The study of media discourse has diversified as media technology has improved and gained wider public usage. In the contemporary society our lives have been mediated through the transformation of technologies such as, what Volker describes in her article “Mobile Media and Space;” ‘mobile media technologies’ (cell phones, Semapedia, Socialight, Wireless) as compared to the preceding era, which was based on ‘digital technologies’ (wired PC computers) (p.135) . Although Volker describes the various technologies within a historical context, her argument is based on the usage of technologies in our lives as augmented into reality, rather than technologies belonging to a separate “world” that being “non-real” or virtual. Volkers article is strikingly effective in projecting this concept of the “virtual linked to physical coordinates,” (pg.135) and, that “reality does not get deprived when a new technology enters and enables our practices,” as she validates her argument by using theorists from the 90s, as well as drawing examples of technologies, as Semapedia and Socialight.
It is inevitable that with mediums such as Semapedia, whose puropse is to coordinate both the virtual and geographical worlds, or even the use of a cell phone; ‘the user’ becomes connected to different ‘worlds’ through mobility, and that the person’s world becomes mediated through a smaller space. This is clearly analyzed through Volkers article on the section of Supplementations. In that particular section of the article Volker analyzes using Semapedia as an example, the idea of information systems and networks having a place with reality, and being intertwined with human mobility. For example Volker states that, “digital informational spaces are no longer restricted to fixed places and cable networks, but hold the possibility of opening themselves almost anywhere…/and in relation to physical places or non digital virtual spaces.” In our modern society there is reason and truth in her argument regarding the virtual and physical environments being interconnected.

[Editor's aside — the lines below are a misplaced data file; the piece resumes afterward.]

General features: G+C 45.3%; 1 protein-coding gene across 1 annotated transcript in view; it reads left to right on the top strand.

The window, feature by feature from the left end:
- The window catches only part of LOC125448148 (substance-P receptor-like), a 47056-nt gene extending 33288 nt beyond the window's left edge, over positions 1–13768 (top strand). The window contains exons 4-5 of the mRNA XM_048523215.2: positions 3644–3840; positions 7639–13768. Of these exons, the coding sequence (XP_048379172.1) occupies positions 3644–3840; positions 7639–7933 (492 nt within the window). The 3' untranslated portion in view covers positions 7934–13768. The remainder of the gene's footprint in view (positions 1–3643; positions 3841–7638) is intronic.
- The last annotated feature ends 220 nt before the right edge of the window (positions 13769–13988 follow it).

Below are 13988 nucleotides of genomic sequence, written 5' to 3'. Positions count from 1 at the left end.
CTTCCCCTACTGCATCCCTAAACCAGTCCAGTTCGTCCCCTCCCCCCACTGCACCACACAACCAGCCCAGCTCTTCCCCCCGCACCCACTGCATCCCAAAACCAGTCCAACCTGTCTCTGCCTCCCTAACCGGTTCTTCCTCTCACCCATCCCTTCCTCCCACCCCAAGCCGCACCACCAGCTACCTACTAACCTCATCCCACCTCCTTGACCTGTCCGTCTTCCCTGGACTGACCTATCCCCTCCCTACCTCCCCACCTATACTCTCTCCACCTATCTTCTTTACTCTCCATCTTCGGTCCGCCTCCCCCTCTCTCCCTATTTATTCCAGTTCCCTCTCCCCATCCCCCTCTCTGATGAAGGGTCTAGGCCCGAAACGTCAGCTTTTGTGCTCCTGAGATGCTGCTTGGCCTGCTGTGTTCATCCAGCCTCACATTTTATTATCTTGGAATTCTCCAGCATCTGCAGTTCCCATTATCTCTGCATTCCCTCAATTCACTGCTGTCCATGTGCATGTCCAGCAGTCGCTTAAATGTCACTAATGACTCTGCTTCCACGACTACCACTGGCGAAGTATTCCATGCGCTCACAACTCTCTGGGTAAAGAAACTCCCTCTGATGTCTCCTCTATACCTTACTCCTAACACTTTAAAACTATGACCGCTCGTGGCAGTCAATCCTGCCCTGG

Space in media pertains to mobility, it refers to a “performative practice” (p.137). Volker argues that digital technology such as wireless devices are mobile and hence virtual spaces are part of a reality. In the article Michel De Certeau and Marc Auge are referenced by Volker to show this. Both these two theorists argue that the sense of spatiality and place is defined upon history and identity. ” Regarding to Certeau’s concept, Volker states, “places are geometrically defined entities such as streets…/Space is created by acting upon given places- for eg, walking the streets- and therefore is temporal and perfomative.” Volker goes on to argue that this concept “seems quite pessimistic and hostile towards new technologies.” (p.136-137) Although there maybe some truth in both these arguments, I do maintain the idea that technology has changed significantly and it is evident that society is becoming more and more constraint in the spacial use of the media, however this has only just began. Like Auge and Certeau, this optimistic view of the world that Volker argues is dependent on the capitalist society and is not as yet emergent in a globalized society. Media tends to relate to it’s user, it is a subjective form. One’s use of the media is different to another, and there exists a universal language which everyone receives through firstly traditional mediums, such as the newspaper, or the television. On a personal level, media transforms our space, the use of GPS systems, the interconnectedness of communication such as widgets and e-mail makes one’s space smaller, as they can personalize what news they receive, where-ever they are.
Volker, Clara, “Mobile Media and Space.” In Goggin, Gerard and Larissa Hjorth, Eds. Mobile Media 2007 Sydney University Press, Sydney, 2007 pp.135-142